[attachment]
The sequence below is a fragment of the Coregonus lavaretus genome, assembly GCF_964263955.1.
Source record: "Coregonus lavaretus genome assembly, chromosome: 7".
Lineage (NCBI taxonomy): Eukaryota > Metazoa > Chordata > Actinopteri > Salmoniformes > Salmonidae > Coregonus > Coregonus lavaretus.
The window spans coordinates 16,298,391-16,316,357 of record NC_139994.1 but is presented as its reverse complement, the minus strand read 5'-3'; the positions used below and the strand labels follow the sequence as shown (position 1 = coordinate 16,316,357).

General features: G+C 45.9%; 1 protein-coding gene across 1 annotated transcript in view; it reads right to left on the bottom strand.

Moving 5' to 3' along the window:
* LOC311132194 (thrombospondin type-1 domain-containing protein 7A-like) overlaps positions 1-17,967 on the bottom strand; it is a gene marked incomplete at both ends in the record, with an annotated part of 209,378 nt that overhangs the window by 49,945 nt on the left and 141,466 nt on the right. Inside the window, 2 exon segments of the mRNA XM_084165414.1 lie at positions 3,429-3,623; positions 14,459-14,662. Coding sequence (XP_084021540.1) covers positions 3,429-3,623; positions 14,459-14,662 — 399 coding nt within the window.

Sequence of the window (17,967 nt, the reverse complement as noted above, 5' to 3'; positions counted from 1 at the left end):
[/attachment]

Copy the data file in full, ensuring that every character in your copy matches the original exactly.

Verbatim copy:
The sequence below is a fragment of the Coregonus lavaretus genome, assembly GCF_964263955.1.
Source record: "Coregonus lavaretus genome assembly, chromosome: 7".
Lineage (NCBI taxonomy): Eukaryota > Metazoa > Chordata > Actinopteri > Salmoniformes > Salmonidae > Coregonus > Coregonus lavaretus.
The window spans coordinates 16,298,391-16,316,357 of record NC_139994.1 but is presented as its reverse complement, the minus strand read 5'-3'; the positions used below and the strand labels follow the sequence as shown (position 1 = coordinate 16,316,357).

General features: G+C 45.9%; 1 protein-coding gene across 1 annotated transcript in view; it reads right to left on the bottom strand.

Moving 5' to 3' along the window:
* LOC311132194 (thrombospondin type-1 domain-containing protein 7A-like) overlaps positions 1-17,967 on the bottom strand; it is a gene marked incomplete at both ends in the record, with an annotated part of 209,378 nt that overhangs the window by 49,945 nt on the left and 141,466 nt on the right. Inside the window, 2 exon segments of the mRNA XM_084165414.1 lie at positions 3,429-3,623; positions 14,459-14,662. Coding sequence (XP_084021540.1) covers positions 3,429-3,623; positions 14,459-14,662 — 399 coding nt within the window.

Sequence of the window (17,967 nt, the reverse complement as noted above, 5' to 3'; positions counted from 1 at the left end):